Stuff. Junk. Clutter. We all have it. A blender that works perfectly well but just lives in the back of the cabinet. A toaster in great shape except that you just bought a new toaster. A bag full of clothespins. It’s hard to throw away useful things.
Especially for a New Englander. Tag sales are a spring tradition but what do you do with all those perfectly good things that don’t get bought by weekend deal seekers?
A few years ago, in Bainbridge Island, WA, creating a community driven enterprise which could connect people with stuff to give to the people who wanted it was exactly the aim of The Buy Nothing Project’s founders Liesl Clark and Rebecca Rockefeller. Begun as an attempt to build a “hyper-local gift economy,” the project has grown to more than 607 separate groups with over 110,000 members. The focus remains the same despite scale - hyperlocal gifting economies.
What is a gifting economy? Good question. To begin with, the gifting idea behind the Buy Nothing Project is just that, gifting. No bartering or trading is allowed. No cash or exchanges of any kind. The Buy Nothing Project is strictly giving based and giving for Buy Nothing means giving freely. A gifting economy aims to, as The Buy Nothing Project explains on their website: run “complementary and parallel to local cash economies; whether people join because they’d like to quickly get rid of things that are cluttering their lives, or simply to save money by getting things for free…”
In addition, on a more philosophical level the website continues, “The Buy Nothing Project is about setting the scarcity model of our cash economy aside in favor of creatively and collaboratively sharing the abundance around us.”
In order to achieve this the group helps members set up locally focused community groups on Facebook under the blanket banner of the national organization. Members of the community groups post items they are looking to get rid of or things they are in search of.
I spoke with Alyssa Pratt, one of the co-founders and organizers of the Northampton/Easthampton branch of the Buy Nothing Project about her experiences with the group, it’s goals and some of it’s hopes for the future.
We started by talking about how she got involved with running the Northampton/Easthampton Buy Nothing Project Chapter.
Alyssa told me she began as a member of a larger area branch. “I was part of the group that was originally set up that was part of Amherst and Northampton, and I knew that when the group split into smaller hyper local groups they were looking for somebody to admin the new Northampton/Easthampton group so I volunteered to do it because I enjoy that sort of thing and I already admin a group for parents and a couple of other groups so I was familiar with how Facebook groups work.”
The Buy Nothing Project offers an already established set of principles and guidelines that present a clear roadmap to how each local broach of the group should work which makes starting a chapter easy. In addition to this formula, Alyssa was heavily drawn towards the innovative community building. “It kind of met my natural interests which are building community and finding ways to connect people.”
“The whole point of the Buy Nothing Project is not so much about getting or giving free stuff but about building connection - new connections - with neighbors you might not know.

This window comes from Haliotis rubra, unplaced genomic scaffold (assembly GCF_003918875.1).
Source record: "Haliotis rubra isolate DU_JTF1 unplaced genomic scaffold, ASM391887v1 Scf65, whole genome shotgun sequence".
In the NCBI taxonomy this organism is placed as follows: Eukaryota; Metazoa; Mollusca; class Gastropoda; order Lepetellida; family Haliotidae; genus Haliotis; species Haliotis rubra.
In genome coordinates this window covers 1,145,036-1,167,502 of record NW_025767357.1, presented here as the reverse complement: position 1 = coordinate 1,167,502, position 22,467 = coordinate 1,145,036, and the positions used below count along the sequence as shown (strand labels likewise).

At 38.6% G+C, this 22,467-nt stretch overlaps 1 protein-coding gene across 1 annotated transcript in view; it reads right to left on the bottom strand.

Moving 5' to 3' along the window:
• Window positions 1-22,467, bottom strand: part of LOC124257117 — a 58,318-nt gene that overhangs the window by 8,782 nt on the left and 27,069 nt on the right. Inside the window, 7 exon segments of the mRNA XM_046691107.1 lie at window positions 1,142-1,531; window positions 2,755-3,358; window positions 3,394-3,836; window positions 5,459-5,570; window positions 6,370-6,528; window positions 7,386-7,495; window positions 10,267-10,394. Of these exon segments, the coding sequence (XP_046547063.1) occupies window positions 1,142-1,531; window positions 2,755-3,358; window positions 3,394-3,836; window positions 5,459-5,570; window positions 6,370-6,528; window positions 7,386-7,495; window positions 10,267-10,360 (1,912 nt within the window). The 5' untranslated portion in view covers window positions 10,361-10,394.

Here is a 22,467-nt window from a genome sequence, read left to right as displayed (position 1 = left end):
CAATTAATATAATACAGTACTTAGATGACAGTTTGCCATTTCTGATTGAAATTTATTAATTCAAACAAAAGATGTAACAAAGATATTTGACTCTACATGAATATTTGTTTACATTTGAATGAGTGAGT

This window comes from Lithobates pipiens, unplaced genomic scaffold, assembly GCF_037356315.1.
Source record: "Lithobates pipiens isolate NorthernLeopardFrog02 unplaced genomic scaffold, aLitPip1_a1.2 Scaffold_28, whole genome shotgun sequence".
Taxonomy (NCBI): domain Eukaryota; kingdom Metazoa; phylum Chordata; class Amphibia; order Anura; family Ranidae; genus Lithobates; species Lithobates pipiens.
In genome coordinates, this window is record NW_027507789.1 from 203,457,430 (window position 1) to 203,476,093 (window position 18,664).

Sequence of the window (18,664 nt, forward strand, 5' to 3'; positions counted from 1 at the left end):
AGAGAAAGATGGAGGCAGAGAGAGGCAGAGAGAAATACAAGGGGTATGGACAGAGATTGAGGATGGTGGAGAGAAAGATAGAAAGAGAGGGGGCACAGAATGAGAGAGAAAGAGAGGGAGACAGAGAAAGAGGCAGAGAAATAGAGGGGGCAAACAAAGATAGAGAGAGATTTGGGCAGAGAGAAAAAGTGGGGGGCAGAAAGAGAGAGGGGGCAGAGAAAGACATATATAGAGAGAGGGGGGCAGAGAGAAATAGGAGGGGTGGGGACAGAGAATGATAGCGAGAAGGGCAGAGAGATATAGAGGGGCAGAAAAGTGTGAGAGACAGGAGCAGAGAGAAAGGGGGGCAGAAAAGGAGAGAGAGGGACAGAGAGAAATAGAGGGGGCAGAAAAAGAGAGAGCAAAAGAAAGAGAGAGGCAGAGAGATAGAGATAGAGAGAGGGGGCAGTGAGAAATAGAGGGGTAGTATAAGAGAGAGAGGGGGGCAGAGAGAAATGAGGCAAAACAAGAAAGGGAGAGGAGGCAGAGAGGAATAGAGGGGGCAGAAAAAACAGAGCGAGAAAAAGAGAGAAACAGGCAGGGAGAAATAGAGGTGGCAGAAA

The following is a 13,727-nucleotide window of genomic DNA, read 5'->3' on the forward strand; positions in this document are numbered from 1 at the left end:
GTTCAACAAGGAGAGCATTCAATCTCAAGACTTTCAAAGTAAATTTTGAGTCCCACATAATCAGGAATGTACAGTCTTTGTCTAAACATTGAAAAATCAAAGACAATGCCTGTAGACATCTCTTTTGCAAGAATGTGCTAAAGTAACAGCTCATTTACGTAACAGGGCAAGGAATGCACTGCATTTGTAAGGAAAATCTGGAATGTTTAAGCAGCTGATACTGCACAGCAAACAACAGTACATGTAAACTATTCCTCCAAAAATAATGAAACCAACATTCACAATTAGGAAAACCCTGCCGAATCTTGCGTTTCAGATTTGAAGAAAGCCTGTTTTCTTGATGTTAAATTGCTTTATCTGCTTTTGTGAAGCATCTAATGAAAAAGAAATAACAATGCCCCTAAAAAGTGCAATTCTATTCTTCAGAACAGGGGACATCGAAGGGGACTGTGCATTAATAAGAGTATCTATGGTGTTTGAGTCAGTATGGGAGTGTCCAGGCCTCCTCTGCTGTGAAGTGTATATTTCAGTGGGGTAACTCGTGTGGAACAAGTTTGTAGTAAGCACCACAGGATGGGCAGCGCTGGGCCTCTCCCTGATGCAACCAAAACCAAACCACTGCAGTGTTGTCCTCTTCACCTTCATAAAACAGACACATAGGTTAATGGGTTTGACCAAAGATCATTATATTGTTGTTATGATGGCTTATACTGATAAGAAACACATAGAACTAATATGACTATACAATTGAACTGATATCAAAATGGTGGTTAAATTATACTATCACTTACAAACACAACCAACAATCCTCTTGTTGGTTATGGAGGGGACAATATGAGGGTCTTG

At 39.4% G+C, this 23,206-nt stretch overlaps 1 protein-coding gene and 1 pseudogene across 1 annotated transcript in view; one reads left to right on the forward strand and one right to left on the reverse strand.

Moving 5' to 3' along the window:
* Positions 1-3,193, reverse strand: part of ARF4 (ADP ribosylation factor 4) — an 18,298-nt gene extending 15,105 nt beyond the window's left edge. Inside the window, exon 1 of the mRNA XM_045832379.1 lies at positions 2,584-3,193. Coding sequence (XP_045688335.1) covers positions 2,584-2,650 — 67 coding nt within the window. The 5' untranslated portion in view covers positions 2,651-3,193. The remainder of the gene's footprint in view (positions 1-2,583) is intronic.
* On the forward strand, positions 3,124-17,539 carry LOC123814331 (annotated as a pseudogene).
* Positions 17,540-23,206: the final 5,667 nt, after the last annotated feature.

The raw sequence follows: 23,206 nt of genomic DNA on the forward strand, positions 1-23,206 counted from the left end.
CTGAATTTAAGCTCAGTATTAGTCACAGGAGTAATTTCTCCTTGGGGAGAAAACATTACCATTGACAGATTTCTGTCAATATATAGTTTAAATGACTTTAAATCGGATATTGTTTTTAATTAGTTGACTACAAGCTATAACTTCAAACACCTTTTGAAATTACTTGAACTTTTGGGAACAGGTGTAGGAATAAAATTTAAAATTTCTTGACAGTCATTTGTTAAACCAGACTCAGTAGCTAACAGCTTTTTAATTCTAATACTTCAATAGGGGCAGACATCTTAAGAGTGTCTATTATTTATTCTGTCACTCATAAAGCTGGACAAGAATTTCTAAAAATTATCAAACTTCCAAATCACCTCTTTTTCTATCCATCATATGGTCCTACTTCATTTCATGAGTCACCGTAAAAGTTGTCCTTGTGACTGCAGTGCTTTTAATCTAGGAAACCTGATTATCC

Limited currently to it’s incarnation as a Facebook group - the Buy Nothing Project leverages existing social media to inspire grass roots community sharing.
But social media can be a dicey world. I asked her how her experiences with the group have been.
“It’s been really positive. One thing that I really like is that the spirit of the group really fosters etiquette and good manners and people just being really cordial and friendly to each other which I like a lot. In a lot of other Facebook groups, or in a lot of other “free stuff” groups that doesn’t happen nearly as much. There can be a lot of conversations that spiral out of control and that doesn’t really tend to happen in our group.”
“I think a lot of it is that a few people set a good example and everybody else kind of follows suit. I find it a really pleasant page to spend time on for that reason.”
While a quick scroll through the group reveals many people looking to gift everything from hardly used cuisinarts to car key finders Alyssa mentioned that people can give more than just physical objects. “You can gift your time as well which is something I’ld like to foster more. Somebody just posted the other day saying that she wants to walk dogs […] I thought that was a great offer and I think that’s something that I’ld like to see more of.”
She further expounded on things she would like to see grow out of the project, “I’ld love to set up some sort of a lending library of things like tools, or something that you'd be willing to lend out as needed so that people don't have to go out and buy something really expensive to just use once or twice. I can see the same thing being useful for baby stuff.”
In the end Alyssa made it clear that for her, the group was about more than just resourcefulness, “The whole point of the Buy Nothing Project is not so much about getting or giving free stuff but about building connection - new connections - with neighbors you might not know. It's just been really rewarding to be part of that and I get a lot of positive feedback from people who are really grateful for the group.”
Those interested in joining the Easthampton/Northampton chapter of the group can find guidelines here. All applicants must be Northampton or Easthampton residents.
For more information and to view the groups guidelines and principles visit www.buynothingproject.org.